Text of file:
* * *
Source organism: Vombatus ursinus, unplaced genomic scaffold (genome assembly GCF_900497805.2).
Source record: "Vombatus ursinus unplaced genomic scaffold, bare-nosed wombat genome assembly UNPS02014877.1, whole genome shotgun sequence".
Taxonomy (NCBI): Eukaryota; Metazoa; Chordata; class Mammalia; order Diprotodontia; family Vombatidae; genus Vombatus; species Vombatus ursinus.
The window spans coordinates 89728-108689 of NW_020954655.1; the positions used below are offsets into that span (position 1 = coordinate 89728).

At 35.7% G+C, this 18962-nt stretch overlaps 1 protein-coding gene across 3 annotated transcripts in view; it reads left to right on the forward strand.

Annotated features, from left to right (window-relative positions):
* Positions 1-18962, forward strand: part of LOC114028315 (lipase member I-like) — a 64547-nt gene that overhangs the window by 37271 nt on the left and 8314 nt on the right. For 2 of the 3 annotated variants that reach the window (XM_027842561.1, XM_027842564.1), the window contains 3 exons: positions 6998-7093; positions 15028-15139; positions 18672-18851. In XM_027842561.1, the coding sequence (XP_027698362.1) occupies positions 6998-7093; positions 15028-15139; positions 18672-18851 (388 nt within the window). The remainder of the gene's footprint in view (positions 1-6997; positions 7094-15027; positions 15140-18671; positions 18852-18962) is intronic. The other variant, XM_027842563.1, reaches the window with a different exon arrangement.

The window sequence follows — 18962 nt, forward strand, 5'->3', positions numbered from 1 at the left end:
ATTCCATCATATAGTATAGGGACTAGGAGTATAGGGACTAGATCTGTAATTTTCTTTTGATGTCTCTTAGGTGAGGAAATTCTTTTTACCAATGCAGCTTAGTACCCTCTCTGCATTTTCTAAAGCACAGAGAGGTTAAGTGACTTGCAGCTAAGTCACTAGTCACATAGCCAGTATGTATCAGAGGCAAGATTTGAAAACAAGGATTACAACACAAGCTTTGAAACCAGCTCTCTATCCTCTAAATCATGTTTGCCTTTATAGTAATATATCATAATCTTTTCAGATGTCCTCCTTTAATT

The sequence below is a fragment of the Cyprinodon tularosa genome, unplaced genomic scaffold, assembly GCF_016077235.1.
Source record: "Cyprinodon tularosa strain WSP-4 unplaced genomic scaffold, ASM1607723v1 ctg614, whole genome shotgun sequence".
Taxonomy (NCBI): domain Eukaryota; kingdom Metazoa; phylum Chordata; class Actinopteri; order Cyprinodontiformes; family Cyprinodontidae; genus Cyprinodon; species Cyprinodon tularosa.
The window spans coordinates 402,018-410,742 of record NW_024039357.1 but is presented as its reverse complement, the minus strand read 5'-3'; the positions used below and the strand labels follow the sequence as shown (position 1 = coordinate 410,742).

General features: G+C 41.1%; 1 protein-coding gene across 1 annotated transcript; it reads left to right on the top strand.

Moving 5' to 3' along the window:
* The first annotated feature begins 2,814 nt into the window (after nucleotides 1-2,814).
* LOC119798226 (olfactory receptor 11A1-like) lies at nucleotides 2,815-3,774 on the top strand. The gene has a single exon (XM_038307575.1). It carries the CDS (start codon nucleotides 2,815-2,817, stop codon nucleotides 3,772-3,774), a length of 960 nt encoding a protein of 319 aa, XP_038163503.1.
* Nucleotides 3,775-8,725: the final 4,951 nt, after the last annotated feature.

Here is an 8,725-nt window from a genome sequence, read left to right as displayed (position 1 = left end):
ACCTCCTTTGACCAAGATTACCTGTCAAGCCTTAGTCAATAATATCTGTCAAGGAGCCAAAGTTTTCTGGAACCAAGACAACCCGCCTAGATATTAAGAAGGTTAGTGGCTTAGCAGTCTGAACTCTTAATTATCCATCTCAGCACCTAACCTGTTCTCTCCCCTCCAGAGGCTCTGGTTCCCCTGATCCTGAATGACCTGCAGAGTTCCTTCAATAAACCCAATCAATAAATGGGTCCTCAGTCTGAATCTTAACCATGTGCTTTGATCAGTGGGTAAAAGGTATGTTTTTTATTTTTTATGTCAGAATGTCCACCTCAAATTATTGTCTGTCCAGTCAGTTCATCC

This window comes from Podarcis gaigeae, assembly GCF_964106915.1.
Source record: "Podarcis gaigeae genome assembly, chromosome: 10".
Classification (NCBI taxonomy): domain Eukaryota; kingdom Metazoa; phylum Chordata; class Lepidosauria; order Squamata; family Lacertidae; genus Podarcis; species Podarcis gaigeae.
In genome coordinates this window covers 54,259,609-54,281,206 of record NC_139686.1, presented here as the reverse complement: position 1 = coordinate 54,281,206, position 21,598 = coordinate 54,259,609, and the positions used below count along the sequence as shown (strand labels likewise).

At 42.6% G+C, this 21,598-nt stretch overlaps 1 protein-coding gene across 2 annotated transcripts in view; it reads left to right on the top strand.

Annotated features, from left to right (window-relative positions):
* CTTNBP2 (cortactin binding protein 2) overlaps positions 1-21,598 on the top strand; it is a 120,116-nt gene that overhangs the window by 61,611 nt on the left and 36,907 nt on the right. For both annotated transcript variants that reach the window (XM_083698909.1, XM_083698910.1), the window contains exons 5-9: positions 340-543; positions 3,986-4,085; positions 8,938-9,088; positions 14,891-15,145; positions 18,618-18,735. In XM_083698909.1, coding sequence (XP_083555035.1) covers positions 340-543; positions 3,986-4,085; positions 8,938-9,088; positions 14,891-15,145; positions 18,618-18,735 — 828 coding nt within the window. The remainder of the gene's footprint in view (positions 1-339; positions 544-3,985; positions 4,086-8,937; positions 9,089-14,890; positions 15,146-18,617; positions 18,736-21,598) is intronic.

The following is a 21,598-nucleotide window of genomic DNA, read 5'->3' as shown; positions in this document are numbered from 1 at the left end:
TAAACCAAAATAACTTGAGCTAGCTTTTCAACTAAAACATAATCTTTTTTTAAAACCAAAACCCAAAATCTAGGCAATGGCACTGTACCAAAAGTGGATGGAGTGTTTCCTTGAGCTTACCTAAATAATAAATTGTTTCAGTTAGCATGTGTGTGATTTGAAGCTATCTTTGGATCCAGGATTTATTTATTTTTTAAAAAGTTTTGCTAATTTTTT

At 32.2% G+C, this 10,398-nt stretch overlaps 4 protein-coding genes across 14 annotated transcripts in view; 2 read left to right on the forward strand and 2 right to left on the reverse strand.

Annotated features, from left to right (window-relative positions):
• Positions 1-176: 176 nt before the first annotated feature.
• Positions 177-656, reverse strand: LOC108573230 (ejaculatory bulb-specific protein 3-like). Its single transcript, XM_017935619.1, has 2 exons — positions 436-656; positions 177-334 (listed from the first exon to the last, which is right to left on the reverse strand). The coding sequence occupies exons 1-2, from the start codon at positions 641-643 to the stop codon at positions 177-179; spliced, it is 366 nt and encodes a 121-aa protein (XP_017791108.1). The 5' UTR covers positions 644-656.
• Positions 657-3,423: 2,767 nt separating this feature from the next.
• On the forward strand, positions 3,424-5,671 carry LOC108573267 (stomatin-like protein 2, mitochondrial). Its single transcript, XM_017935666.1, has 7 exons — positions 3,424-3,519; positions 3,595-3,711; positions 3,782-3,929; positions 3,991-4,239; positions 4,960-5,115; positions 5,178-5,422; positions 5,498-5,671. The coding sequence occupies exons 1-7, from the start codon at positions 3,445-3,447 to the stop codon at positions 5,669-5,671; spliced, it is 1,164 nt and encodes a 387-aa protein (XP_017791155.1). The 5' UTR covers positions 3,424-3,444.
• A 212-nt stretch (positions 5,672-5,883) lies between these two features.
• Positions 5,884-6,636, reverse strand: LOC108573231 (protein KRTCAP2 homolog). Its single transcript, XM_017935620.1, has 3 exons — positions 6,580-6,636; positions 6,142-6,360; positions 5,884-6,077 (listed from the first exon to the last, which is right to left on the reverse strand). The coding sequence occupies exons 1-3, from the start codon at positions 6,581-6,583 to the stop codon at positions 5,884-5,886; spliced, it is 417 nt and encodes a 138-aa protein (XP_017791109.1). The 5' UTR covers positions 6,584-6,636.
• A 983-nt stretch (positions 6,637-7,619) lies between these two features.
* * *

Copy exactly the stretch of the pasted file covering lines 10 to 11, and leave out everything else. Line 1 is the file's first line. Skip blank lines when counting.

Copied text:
The sequence below is a fragment of the Cyprinodon tularosa genome, unplaced genomic scaffold, assembly GCF_016077235.1.
Source record: "Cyprinodon tularosa strain WSP-4 unplaced genomic scaffold, ASM1607723v1 ctg614, whole genome shotgun sequence".